AutoCAD

A Design with Teeth (Viewpoint Feature)

1 Nov, 2008 By: Eddie Paul

With help from AutoCAD, I built a fully submersible shark.


In my Hollywood career I've worked as a stuntman, stunt driver, special effects coordinator, and custom car fabricator. I've built a lot of weird stuff for movies, including 48 cars for Grease, Mask, Cobra, Miracle Mile, Wild at Heart, The Fast and the Furious, 2 Fast 2 Furious, xXx, Taxi, and about a hundred other movies. I recreated antique flying machines and made miniature submarines and two full-sized mechanical horses that jumped off a bridge in The Mask of Zorro. I built a 7' great barracuda that was used by the television show Rescue 911. Outside Hollywood, I created lightweight portable pumping equipment for fire departments, a backpack biological decontamination unit for soldiers in Iraq, and airborne laser weapon systems for the U.S. Department of Defense.

Despite all that, I believe my 17' great white shark ranks as one of the strangest projects ever. It was not my first shark, but it was one of the most challenging, because this massive metal monster of the sea would carry Jean-Michel Cousteau's son Fabien as its pilot and cargo as he swam with the creatures for the television special Shark: Mind of a Demon.



AutoCAD was the main tool I used on each and every part of the construction of the shark submersible, from design to building and even for the support equipment used for moving and lifting the shark in and out of the water.

It was May 2004. I had roughly one month to design and build the swimming great white, so I sat down at my computer, fired up AutoCAD, and started laying out rough designs, sizes, and placement of the required mechanical inner workings of the shark. By drawing each of the components at full size, I found it easy to move and place my mechanical assets in the most beneficial locations for the best leverage and buoyancy advantages possible. I then calculated the specific gravity of each component, adding it with text to that part in the drawing, then moving it toward the front or rear — fore and aft, if you are so inclined — to help me adjust and keep track of the center of buoyancy of the shark submarine through the entire design phase. Each of these components was absolutely required to make the shark function safely underwater. I had to ensure that each and every one of them was at least somewhat neutrally buoyant, or I would ultimately wind up with a very expensive air mattress — or worse yet, an anchor. Each component also had to be salt-water compatible, or the shark would be reduced to a worthless oxide in no time.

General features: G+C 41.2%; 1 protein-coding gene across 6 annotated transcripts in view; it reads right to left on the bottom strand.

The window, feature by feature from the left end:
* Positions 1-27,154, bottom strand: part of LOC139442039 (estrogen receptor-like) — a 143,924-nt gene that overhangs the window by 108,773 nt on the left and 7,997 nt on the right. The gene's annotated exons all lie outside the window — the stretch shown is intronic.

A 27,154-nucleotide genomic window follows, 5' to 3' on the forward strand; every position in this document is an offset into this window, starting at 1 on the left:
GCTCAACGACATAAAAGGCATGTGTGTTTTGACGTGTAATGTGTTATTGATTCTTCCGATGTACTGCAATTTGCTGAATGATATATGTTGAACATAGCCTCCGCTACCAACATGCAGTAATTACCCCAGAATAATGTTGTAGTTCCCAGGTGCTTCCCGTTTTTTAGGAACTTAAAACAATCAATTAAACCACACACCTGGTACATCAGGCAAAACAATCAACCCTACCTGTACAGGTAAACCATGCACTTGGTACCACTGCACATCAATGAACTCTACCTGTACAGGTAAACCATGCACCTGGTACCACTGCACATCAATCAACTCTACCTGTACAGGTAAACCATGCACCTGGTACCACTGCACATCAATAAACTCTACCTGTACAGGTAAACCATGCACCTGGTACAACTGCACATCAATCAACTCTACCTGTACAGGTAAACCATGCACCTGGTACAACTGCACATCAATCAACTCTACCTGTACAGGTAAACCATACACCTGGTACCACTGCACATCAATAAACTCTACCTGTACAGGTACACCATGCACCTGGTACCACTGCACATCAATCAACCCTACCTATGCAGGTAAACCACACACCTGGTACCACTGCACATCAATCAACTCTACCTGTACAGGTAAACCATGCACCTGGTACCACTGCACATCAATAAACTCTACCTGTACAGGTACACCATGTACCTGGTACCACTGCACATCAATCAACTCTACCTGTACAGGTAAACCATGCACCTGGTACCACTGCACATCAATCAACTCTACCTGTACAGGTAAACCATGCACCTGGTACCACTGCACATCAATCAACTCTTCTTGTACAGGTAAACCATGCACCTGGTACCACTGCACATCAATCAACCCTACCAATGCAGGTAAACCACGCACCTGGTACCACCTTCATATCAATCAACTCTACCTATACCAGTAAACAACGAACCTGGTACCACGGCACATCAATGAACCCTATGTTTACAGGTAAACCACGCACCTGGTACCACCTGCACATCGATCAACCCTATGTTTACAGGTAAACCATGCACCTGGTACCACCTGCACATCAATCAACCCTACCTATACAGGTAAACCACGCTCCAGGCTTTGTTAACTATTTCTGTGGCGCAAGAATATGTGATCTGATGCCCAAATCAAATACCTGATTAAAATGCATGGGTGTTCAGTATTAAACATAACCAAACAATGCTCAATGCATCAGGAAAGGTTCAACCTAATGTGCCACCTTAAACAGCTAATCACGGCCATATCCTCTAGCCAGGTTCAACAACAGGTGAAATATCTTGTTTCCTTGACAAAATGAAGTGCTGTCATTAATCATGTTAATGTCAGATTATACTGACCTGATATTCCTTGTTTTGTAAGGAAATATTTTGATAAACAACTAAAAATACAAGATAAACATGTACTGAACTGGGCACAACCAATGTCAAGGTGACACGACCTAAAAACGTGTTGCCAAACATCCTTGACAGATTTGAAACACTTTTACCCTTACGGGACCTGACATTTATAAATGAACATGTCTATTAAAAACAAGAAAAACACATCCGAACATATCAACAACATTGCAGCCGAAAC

I whipped out a set of drawings and printed them at full size for the many templates that I required and transferred them into plastic or metal, which was cut out and used for the main polycarbonate spine or the many mechanical components to make the shark swim. On this main spine I attached approximately 30 2"-diameter stainless steel tube ribs that had been previously bent to shape and plugged at each end with a set of custom-machined plastic plugs. This plugging made each of the ribs a flotation tank that could make up for some of the unavoidable negative buoyancy. The shark was an equilibrium of positive and negative components being placed at precise points to balance each other. Most of this work was being done on my computer screen using AutoCAD and a spreadsheet program; I used the List command to get the areas for calculations or the area that could then be converted into volumes to calculate the weight of the particular part as it compared with the same volume of water. I could adjust for each part depending on whether it was positive, neutral, or negative in salt water.

The shark's tail was swept through its power stroke by two air cylinders connected from the tail by cables to a scuba tank through a four-way air valve. Fabien simply had to tilt the air-control–valve lever whichever way he wanted the tail to move, and it would respond.

The hollowed-out fiberglass head allowed room for the air cylinder and the bell crank.

We finished the shark on time and within a budget of $200,000 and some tradeout. It was a masterpiece of materials massaged into a real-life, counterfeit shark that fooled even the resident great whites every time it was lowered into the icy seas near Guadalupe Island in Mexico.

Editor's note: "Viewpoint" is an occasional feature that invites guest authors to express opinions about CAD-related topics.


About the Author: Eddie Paul


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